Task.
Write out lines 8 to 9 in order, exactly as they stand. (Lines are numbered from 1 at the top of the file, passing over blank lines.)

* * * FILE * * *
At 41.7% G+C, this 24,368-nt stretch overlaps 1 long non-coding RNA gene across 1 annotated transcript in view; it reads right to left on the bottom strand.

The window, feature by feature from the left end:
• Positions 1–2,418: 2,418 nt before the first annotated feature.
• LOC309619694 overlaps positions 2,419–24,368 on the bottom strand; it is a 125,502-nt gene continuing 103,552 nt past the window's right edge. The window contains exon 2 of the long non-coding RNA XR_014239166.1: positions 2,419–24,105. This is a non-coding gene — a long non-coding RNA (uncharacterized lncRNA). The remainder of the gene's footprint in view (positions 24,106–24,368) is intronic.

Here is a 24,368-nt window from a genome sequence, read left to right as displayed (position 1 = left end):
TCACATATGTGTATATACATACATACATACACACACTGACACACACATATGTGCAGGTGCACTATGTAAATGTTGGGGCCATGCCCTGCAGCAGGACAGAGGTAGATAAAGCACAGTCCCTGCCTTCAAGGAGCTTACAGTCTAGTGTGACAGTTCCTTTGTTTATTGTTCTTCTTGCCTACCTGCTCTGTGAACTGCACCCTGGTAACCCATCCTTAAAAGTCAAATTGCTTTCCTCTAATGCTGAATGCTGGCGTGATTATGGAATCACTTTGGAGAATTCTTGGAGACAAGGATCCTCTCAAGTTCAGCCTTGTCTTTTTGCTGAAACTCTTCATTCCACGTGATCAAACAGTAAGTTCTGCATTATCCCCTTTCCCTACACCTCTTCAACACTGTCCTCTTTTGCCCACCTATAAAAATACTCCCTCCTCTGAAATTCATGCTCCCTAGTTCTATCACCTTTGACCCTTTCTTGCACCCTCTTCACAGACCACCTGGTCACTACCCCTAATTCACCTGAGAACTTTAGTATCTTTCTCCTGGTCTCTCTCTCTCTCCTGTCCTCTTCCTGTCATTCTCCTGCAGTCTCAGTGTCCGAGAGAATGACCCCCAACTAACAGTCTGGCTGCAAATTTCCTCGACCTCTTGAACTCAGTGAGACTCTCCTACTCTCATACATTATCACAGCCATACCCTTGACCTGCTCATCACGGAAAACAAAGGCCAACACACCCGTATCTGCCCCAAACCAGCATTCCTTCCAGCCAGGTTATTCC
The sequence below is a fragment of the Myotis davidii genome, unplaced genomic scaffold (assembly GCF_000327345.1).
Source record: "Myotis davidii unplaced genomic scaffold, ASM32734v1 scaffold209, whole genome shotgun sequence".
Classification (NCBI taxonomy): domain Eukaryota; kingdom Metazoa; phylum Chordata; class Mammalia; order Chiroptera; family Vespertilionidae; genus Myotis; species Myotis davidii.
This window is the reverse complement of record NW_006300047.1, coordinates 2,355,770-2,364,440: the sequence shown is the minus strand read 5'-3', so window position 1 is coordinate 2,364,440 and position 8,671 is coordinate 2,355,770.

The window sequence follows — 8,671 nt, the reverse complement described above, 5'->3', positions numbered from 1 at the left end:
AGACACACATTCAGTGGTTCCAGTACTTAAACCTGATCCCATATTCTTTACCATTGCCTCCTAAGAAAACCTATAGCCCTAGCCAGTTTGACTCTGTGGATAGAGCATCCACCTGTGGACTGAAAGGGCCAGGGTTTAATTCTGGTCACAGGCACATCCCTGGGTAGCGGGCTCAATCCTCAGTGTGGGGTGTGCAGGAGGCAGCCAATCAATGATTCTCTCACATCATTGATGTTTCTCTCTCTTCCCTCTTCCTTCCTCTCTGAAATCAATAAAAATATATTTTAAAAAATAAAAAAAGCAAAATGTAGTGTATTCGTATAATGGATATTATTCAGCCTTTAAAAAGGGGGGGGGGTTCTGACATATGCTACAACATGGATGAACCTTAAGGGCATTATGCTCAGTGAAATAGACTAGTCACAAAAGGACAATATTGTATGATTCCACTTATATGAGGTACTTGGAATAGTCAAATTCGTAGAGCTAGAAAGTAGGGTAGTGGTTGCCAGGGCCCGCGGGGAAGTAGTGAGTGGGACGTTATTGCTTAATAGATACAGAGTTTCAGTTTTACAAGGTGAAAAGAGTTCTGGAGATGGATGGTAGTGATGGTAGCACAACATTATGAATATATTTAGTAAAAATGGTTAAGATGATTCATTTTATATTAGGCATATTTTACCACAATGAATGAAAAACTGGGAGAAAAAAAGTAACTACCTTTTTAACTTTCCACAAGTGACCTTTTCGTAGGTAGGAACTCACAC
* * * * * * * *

Source record: "Myotis davidii unplaced genomic scaffold, ASM32734v1 scaffold209, whole genome shotgun sequence".
Classification (NCBI taxonomy): domain Eukaryota; kingdom Metazoa; phylum Chordata; class Mammalia; order Chiroptera; family Vespertilionidae; genus Myotis; species Myotis davidii.